Slow-down in prices helps stabilise the market
Published 06/03/2016 | 02:30
As we approach the end of the first quarter of 2016, a number of trends are emerging. The amount of transactions has been noticeably lower than the same period last year. The prospect of political instability following the inconclusive result of last Friday's election, the looming possibility of a Brexit and the anticipated review of the Central Bank's mortgage-lending criteria, has resulted in an air of caution in the residential sales market with purchasers holding off on transactions in the first quarter. It is anticipated that the slowdown in house-price appreciation, which began last year, will continue in 2016.
According to the CSO, residential property prices were 7.6pc higher in the 12 months to the end of January 2016. This compares to a notably higher level of growth of 15.5pc witnessed 12 months earlier. That said, the slow-down has introduced some stability into the market and created a predictable environment in which to conduct transactions. All participants now know where they stand - buyers are aware of what they can borrow and vendors understand that they may have to normalise their expectations.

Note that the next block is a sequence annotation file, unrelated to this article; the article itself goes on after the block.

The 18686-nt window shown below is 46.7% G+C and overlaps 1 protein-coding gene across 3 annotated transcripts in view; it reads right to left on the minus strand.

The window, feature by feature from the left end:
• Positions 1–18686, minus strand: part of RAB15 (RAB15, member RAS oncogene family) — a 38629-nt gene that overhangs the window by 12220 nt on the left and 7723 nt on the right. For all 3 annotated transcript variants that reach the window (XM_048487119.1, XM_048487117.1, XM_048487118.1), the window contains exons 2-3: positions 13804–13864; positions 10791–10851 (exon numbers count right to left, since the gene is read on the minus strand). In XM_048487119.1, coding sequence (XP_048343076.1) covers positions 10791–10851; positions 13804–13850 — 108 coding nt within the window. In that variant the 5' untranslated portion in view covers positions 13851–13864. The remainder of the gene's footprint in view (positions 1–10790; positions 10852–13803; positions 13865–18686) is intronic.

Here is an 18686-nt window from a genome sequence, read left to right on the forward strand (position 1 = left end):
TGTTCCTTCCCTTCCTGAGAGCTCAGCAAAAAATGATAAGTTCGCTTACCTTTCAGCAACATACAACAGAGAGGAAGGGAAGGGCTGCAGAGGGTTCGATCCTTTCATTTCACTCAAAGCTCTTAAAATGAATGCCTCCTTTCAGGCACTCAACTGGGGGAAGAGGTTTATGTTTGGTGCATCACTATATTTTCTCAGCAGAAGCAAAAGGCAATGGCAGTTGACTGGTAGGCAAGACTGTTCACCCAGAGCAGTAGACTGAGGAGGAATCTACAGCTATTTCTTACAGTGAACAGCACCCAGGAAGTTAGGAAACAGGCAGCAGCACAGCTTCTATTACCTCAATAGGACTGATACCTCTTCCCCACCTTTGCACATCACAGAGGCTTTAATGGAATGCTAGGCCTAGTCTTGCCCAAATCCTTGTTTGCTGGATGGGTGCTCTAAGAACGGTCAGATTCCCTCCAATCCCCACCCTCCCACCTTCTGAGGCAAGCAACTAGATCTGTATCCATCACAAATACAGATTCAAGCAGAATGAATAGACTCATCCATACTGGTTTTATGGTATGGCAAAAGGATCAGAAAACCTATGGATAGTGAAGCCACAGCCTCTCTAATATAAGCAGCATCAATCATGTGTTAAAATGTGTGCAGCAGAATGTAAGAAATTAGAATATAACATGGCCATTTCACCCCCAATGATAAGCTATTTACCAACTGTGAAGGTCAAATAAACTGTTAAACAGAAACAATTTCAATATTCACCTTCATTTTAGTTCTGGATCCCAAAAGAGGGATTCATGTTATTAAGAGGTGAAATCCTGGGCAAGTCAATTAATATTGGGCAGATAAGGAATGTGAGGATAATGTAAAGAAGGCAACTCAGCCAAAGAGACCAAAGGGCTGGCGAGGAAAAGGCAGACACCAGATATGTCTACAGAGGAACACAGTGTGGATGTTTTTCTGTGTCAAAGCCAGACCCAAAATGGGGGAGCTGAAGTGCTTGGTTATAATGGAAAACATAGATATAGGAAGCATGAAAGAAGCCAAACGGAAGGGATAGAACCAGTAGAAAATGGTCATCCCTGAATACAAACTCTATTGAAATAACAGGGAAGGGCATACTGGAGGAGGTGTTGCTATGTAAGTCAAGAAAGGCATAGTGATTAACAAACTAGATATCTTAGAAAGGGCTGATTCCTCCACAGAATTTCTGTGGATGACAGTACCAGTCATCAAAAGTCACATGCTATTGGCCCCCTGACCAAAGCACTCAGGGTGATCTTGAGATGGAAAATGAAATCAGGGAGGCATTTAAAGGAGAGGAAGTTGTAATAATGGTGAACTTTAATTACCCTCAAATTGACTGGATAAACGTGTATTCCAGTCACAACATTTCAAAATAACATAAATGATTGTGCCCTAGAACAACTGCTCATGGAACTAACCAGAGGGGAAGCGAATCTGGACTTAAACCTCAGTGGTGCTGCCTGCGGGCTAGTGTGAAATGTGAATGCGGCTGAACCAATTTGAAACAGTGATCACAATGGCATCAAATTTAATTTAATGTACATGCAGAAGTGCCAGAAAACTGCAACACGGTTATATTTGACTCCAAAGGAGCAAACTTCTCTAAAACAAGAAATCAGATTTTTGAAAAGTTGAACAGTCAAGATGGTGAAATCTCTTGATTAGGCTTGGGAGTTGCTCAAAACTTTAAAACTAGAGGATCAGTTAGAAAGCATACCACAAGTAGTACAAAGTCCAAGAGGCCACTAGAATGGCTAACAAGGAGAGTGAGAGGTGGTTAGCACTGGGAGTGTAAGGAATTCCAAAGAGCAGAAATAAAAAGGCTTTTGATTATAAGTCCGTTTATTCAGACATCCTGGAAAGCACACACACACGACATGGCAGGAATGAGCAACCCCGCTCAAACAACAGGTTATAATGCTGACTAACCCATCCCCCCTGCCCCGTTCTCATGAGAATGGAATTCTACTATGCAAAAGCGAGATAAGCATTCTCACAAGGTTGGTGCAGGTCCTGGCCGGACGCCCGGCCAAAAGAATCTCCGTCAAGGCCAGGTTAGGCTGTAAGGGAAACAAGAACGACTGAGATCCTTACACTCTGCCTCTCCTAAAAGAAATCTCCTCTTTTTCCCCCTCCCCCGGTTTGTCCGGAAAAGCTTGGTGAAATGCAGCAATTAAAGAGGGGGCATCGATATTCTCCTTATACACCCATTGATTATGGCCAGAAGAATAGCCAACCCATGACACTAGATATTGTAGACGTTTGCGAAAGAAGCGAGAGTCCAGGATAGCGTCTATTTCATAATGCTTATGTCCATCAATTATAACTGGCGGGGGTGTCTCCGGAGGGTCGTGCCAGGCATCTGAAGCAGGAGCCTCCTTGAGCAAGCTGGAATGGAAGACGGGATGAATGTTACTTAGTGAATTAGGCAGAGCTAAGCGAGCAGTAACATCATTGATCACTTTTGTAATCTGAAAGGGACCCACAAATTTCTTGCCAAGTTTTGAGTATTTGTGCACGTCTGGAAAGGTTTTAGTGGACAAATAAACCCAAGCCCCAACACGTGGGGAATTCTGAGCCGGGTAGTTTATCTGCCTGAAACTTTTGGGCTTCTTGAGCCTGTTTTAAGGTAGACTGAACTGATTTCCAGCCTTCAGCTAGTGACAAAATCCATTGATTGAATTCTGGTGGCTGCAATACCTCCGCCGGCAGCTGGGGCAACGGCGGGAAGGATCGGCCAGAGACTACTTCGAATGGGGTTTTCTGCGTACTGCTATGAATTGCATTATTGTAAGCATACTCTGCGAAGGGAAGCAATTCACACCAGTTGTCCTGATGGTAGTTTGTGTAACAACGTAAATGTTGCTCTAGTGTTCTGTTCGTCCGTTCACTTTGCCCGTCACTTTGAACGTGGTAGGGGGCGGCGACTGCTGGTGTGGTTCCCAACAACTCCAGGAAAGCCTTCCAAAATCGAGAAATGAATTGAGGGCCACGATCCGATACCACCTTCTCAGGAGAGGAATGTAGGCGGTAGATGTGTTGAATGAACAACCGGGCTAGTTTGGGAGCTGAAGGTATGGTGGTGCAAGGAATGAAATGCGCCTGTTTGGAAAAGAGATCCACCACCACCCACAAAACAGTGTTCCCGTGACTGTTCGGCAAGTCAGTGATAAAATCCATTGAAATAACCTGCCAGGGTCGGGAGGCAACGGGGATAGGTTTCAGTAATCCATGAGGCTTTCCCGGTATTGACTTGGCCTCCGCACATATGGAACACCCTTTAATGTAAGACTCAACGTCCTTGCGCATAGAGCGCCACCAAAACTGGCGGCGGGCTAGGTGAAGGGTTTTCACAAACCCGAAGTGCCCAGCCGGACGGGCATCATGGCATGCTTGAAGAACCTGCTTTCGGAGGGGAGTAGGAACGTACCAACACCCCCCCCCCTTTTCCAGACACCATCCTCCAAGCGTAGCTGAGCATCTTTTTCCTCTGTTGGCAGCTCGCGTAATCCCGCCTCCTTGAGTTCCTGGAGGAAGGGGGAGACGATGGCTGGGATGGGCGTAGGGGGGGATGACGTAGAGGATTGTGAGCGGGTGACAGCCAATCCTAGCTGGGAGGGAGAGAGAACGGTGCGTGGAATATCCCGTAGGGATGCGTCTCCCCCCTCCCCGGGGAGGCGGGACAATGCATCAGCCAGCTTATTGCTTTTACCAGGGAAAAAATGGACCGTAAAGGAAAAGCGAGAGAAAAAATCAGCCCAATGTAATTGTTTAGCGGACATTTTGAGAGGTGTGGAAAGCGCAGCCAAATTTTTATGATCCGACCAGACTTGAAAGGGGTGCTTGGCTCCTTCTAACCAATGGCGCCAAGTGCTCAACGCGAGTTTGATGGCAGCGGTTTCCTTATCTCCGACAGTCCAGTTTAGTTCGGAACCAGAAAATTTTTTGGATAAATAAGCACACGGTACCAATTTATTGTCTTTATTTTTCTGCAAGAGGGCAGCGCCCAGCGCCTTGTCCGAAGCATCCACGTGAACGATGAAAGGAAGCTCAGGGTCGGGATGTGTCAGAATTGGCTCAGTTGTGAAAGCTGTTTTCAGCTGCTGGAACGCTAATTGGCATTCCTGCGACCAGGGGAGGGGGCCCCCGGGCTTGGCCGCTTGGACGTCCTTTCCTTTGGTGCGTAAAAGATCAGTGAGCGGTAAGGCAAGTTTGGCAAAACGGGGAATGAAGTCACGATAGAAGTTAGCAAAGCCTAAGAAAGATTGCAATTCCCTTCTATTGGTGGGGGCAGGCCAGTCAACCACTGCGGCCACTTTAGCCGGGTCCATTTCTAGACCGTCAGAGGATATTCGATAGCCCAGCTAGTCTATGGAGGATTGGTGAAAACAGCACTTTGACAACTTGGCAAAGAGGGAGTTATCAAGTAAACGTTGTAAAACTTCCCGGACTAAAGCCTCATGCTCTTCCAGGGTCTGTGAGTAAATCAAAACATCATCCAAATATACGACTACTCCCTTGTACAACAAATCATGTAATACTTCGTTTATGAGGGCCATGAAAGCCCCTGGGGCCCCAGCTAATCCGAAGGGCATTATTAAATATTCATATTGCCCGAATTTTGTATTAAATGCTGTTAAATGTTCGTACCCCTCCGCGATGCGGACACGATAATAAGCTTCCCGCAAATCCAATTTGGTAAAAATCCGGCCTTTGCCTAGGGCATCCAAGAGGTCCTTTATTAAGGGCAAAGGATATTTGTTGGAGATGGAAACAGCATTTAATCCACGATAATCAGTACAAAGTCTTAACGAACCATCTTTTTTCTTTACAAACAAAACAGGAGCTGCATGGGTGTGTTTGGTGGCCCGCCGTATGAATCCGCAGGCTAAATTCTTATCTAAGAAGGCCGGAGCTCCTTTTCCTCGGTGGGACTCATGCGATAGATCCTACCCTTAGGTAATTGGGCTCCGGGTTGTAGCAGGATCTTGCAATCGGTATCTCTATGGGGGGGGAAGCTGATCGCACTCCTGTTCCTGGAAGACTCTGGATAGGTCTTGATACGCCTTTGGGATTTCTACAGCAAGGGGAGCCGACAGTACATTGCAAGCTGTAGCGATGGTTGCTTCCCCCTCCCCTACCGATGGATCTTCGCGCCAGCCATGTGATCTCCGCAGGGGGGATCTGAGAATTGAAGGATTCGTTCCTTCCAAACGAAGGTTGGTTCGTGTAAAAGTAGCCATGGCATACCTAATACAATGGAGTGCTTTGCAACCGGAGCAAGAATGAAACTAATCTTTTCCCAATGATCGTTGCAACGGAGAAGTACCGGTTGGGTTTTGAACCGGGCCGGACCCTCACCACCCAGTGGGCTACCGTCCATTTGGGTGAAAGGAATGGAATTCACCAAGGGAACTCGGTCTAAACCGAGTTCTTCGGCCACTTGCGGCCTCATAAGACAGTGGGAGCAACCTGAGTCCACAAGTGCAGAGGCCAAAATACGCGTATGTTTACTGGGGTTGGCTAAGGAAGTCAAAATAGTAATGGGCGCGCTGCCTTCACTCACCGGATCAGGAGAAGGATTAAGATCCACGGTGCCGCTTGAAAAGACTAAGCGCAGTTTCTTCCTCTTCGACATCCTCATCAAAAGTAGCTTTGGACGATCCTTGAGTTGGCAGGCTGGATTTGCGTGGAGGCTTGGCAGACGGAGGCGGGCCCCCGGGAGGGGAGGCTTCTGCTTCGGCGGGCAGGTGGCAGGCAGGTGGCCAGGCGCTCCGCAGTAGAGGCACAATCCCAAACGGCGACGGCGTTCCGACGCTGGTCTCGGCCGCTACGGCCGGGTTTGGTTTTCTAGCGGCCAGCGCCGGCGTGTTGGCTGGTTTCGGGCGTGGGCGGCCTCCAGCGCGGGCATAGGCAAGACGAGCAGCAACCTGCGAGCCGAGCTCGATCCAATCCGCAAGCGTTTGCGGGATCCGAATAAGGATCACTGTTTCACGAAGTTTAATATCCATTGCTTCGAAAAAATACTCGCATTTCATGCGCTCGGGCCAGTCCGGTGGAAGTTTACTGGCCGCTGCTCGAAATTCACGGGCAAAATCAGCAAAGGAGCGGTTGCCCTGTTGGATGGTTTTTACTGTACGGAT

The upper end of the market, which tends to be less credit driven, continues to transact well. Research by Knight Frank Ireland has shown that there were 634 transactions in the prime property market in 2015, totalling €840 million. The upper end of the market is made up of a relatively small cohort of potential purchasers.
The demand for prime properties amongst this group is strong, and when such property comes to the market, there are often multiple bidders competing. A number of prime properties that we currently have on the market, for example in Dublin 4, are receiving significant attention from purchasers. Knight Frank has also noticed a strong increase in demand for high-end apartments, penthouses and well- located townhouses.
This increase can be attributed to those interested in downsizing. These individuals are motivated by more than just a desire to move to a more manageable home, they are also interested in unlocking some of the equity that has built up in their homes following significant increases in property prices in 2013 and 2014. It should be noted that the availability of luxury penthouses is very limited within Dublin 2, Dublin 4 and Dublin 6. This has been noted by developers and their advisers, so we should expect to see a number of such high-end niche developments in the near future.
Rena O'Kelly is a director of Knight Frank Residential